Disruptive innovations mean higher education leaders must rethink what they do best.

Ethan Benatan, Contributor

June 28, 2013

4 Min Read

Inside Eight Game-changing MOOCs

Inside Eight Game-changing MOOCs

Inside Eight Game-changing MOOCs(click image for larger view and for slideshow)

I don't have a business background -- nonprofit higher education has been my whole career -- but if there ever was a time when we could avoid thinking about the business side of our work, it is long gone.

By "business side," I don't mean making a profit. I mean running an organization that knows what it does (and does not do) and that relentlessly pursues efficiency, excellence, and success -- not only in academics but across the institution.

It takes a lot of organizational discipline to be great, whether you are operating for profit or not. Jim Collins has championed this thinking for years, and he puts it better than I ever could in his short monograph on the topic.

[ Kaplan uses gamification to gain a competitive edge. Read Kaplan Expands Gamification Of Online Courses.]

In this spirit, I want to apply a key business concept to what we do in higher ed, particularly higher ed IT. Reading Keith Fowlke's column here a few weeks ago, I reflected that the discussion about how to serve students begged the very serious question: What is it we actually do in higher ed to earn our living? What do we produce that is worth paying for? In classic business terms, what is our "value chain?"

This question may sound simple, but I don't think the answer is. For one thing, there are a lot of different answers -- we are a diverse bunch of institutions and we serve an extremely diverse group of learners. The simplest -- and most misleading -- answer is that we fill students' heads with knowledge. While it is true that students do (and should!) come out knowing more than they did going in, I don't believe that this is an important part of our value chain. If we could pour knowledge into someone, why would anybody pay for college? Most of the information you can get in college is available for free -- and was already there long before MOOCs hit the headlines.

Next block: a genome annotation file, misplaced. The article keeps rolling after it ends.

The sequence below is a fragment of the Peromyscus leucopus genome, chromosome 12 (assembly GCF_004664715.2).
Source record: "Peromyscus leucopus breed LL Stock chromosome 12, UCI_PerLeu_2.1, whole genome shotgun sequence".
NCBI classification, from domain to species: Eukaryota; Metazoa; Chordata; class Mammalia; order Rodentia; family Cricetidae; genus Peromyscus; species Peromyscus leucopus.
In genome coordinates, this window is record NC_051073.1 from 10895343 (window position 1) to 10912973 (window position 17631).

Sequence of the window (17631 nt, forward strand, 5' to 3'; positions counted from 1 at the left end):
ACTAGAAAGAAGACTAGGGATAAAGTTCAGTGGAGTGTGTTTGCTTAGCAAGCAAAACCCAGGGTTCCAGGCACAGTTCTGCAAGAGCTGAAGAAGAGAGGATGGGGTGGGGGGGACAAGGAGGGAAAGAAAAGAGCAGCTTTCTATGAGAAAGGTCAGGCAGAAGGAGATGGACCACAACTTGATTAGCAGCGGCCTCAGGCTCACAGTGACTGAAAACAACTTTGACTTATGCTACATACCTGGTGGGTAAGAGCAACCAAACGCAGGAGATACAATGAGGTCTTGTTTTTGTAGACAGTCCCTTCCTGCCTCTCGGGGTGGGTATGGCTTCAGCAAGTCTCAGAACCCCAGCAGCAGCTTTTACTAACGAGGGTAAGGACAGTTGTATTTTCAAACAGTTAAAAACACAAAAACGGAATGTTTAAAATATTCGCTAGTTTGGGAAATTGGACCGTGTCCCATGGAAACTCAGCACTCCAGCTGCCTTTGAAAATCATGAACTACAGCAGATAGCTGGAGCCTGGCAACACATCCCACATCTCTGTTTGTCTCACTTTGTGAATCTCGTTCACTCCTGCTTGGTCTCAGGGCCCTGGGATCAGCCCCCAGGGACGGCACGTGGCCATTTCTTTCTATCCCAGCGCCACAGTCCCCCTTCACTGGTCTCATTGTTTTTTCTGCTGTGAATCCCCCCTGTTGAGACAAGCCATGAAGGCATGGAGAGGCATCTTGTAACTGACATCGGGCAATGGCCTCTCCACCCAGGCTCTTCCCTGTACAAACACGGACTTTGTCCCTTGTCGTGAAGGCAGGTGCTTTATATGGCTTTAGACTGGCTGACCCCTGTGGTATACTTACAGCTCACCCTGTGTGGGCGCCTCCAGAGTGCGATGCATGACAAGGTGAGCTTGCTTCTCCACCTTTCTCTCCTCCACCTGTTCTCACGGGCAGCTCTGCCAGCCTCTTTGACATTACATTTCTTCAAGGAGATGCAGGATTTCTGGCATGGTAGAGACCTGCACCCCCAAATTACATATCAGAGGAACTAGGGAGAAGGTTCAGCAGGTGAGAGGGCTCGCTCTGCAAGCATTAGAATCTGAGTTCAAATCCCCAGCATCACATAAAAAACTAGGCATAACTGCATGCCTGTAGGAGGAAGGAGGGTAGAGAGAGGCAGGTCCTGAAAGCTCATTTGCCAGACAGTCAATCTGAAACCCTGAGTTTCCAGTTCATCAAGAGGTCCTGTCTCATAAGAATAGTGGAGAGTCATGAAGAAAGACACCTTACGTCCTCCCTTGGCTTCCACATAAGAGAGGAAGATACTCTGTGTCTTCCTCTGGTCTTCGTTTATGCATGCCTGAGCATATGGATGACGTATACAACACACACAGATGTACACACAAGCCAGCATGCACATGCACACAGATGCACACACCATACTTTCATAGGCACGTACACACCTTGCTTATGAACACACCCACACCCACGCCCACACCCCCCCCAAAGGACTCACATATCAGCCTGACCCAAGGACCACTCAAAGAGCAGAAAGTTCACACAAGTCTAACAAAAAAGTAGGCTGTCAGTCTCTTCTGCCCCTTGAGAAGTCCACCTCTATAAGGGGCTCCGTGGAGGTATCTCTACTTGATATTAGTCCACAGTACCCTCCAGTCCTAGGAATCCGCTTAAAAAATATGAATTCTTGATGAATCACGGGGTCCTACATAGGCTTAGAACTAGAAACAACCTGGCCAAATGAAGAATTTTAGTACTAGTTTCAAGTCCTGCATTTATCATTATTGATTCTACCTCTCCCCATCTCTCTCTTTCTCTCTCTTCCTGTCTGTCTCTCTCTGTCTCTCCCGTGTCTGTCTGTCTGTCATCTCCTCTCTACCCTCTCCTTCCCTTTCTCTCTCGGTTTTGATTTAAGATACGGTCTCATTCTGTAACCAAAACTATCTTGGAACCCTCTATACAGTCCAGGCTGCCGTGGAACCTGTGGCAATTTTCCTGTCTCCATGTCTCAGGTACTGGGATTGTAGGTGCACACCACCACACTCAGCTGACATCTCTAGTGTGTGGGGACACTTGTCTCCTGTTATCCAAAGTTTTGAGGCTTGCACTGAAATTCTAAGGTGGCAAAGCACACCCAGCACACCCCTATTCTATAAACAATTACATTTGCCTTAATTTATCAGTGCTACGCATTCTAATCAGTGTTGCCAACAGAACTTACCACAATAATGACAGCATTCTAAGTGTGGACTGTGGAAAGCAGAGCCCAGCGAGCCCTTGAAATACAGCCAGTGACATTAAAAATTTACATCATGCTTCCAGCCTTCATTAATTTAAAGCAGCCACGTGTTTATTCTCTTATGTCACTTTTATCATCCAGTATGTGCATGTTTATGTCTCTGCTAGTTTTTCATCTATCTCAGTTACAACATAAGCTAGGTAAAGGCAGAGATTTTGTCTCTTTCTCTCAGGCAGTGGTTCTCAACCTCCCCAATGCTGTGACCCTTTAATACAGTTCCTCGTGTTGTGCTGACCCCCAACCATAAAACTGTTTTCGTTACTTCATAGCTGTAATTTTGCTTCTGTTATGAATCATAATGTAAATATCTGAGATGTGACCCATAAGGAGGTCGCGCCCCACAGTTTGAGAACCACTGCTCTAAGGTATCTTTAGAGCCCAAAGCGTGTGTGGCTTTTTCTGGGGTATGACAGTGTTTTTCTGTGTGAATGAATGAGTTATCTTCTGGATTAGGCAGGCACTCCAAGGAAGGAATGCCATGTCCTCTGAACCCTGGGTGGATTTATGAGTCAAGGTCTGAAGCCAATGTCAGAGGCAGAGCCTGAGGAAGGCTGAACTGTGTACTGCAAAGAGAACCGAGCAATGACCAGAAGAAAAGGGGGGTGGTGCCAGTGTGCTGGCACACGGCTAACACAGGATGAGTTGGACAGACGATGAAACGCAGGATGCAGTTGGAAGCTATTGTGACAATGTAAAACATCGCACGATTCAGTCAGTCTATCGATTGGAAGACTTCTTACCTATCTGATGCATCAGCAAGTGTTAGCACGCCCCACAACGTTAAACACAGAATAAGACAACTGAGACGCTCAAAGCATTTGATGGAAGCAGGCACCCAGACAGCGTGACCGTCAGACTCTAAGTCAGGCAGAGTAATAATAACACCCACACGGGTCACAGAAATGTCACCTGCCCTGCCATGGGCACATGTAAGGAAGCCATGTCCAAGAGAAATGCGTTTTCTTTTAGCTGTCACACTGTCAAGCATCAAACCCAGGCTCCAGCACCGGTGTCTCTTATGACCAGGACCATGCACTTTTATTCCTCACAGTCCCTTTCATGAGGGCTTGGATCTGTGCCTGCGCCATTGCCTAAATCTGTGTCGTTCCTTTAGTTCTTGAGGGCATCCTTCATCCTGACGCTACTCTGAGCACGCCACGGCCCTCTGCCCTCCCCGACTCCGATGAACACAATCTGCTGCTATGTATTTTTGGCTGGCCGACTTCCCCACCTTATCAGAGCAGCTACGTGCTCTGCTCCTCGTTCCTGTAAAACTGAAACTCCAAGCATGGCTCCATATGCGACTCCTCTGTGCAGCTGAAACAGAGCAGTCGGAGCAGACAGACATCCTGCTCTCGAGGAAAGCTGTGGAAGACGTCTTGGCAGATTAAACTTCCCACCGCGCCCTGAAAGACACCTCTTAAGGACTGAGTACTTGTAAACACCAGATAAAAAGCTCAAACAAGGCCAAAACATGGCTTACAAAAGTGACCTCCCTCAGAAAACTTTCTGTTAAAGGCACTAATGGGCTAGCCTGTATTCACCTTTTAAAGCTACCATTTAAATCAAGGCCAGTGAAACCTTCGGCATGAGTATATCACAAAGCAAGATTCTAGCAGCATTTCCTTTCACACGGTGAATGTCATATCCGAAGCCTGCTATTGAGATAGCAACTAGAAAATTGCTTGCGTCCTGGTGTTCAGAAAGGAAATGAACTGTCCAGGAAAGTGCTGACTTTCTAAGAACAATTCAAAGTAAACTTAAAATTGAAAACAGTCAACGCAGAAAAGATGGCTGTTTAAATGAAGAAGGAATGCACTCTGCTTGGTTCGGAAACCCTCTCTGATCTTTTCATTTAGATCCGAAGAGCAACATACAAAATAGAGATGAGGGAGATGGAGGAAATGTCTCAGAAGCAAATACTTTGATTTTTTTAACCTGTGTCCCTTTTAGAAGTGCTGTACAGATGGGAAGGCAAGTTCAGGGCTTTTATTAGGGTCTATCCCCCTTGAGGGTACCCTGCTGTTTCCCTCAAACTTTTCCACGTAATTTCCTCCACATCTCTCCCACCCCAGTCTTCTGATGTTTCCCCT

I don't think we can "teach" anything worthwhile. What we can do is create an environment in which learning thrives. If we confuse these things, we risk missing something very important about our value chain. One of the most astonishing statistics about MOOCs comes from a study of Coursera MOOCs (or xMOOCs), noting that about 70% of MOOC students in the study had already completed a degree. What is going on here? I can only guess, but it looks like the college degree led to enrollment in the MOOC, rather than the other way around.

So these questions -- what it takes to create a great environment for learning, if and how that is being changed by technology, and how we might respond -- are at the center of the MOOC debate and the much-hyped (and very possibly real) disruption of higher ed.

I think I see an important component of our value chain at work here: We help people develop the capacity and drive for lifelong learning. That's a mouthful, and while you may see something like it on the websites of selective liberal arts schools, it isn't featured nearly enough in our public debate. Nonetheless, it is central to what it means to be "educated," and the vast majority of schools work hard to achieve it. We need more of this thinking in our public discussions about the disruption of education. Too often this core value shows up only in the guise of a backlash defense of historical models, a form in which it is too easily dismissed.

So here is a challenge for technology. We can scale -- we're great at that. We can make things cheap and easy and consistent. Most important, we are connectors -- we connect people with each other and with information. How do these gifts add value to education? How is that different, depending on the type of institution?

At Marylhurst we focus on educating adults, with small classes and lots of discussion. It's not about content transfer; it's about the act of learning. But half our classes are online; many of our students study part-time and have full-time jobs and families; and many live time zones away or serve our country overseas. Connecting with each other is much harder for them than it is for a 19-year-old full-time student living on campus. For us, one way IT supports our value chain is by bridging barriers of time and space to allow full participation for students (and faculty) who may never meet face-to-face.

This has been a shallow dip into a deep pond -- I hope we'll be able to explore it together in the comments, and I am hoping to touch on it at the upcoming EDUCAUSE Sprint, where I'll be presenting with fellow higher ed CIOs Tracy Futhey and Tracy Schroeder.

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